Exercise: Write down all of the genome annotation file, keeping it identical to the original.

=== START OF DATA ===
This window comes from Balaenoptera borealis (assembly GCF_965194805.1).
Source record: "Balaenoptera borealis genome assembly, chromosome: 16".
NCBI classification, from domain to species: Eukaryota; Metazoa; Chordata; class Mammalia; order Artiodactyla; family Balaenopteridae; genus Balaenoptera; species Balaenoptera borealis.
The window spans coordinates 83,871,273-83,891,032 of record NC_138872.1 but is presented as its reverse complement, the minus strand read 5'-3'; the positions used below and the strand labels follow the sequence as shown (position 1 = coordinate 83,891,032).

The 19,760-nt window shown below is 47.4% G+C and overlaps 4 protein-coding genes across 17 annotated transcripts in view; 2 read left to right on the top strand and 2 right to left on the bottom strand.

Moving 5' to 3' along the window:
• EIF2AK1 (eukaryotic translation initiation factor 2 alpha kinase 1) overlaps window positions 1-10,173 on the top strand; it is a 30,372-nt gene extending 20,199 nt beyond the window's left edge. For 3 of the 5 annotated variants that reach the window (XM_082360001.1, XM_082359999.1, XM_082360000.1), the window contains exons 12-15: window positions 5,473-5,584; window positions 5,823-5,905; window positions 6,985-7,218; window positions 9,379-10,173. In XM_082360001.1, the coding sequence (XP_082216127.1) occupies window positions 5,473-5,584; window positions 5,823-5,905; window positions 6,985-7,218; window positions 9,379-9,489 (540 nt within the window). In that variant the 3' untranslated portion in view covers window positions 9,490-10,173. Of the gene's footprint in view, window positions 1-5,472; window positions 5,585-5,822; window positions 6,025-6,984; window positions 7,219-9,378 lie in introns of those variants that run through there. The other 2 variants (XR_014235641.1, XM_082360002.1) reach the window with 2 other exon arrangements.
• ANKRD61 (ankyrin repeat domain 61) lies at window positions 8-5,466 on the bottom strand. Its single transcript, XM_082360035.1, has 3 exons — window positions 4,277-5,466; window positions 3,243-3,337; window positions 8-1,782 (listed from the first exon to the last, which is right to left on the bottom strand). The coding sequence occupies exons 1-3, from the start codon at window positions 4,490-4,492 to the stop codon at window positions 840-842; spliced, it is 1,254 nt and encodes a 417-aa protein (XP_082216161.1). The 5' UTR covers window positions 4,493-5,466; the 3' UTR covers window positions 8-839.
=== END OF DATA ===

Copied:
This window comes from Balaenoptera borealis (assembly GCF_965194805.1).
Source record: "Balaenoptera borealis genome assembly, chromosome: 16".
NCBI classification, from domain to species: Eukaryota; Metazoa; Chordata; class Mammalia; order Artiodactyla; family Balaenopteridae; genus Balaenoptera; species Balaenoptera borealis.
The window spans coordinates 83,871,273-83,891,032 of record NC_138872.1 but is presented as its reverse complement, the minus strand read 5'-3'; the positions used below and the strand labels follow the sequence as shown (position 1 = coordinate 83,891,032).

The 19,760-nt window shown below is 47.4% G+C and overlaps 4 protein-coding genes across 17 annotated transcripts in view; 2 read left to right on the top strand and 2 right to left on the bottom strand.

Moving 5' to 3' along the window:
• EIF2AK1 (eukaryotic translation initiation factor 2 alpha kinase 1) overlaps window positions 1-10,173 on the top strand; it is a 30,372-nt gene extending 20,199 nt beyond the window's left edge. For 3 of the 5 annotated variants that reach the window (XM_082360001.1, XM_082359999.1, XM_082360000.1), the window contains exons 12-15: window positions 5,473-5,584; window positions 5,823-5,905; window positions 6,985-7,218; window positions 9,379-10,173. In XM_082360001.1, the coding sequence (XP_082216127.1) occupies window positions 5,473-5,584; window positions 5,823-5,905; window positions 6,985-7,218; window positions 9,379-9,489 (540 nt within the window). In that variant the 3' untranslated portion in view covers window positions 9,490-10,173. Of the gene's footprint in view, window positions 1-5,472; window positions 5,585-5,822; window positions 6,025-6,984; window positions 7,219-9,378 lie in introns of those variants that run through there. The other 2 variants (XR_014235641.1, XM_082360002.1) reach the window with 2 other exon arrangements.
• ANKRD61 (ankyrin repeat domain 61) lies at window positions 8-5,466 on the bottom strand. Its single transcript, XM_082360035.1, has 3 exons — window positions 4,277-5,466; window positions 3,243-3,337; window positions 8-1,782 (listed from the first exon to the last, which is right to left on the bottom strand). The coding sequence occupies exons 1-3, from the start codon at window positions 4,490-4,492 to the stop codon at window positions 840-842; spliced, it is 1,254 nt and encodes a 417-aa protein (XP_082216161.1). The 5' UTR covers window positions 4,493-5,466; the 3' UTR covers window positions 8-839.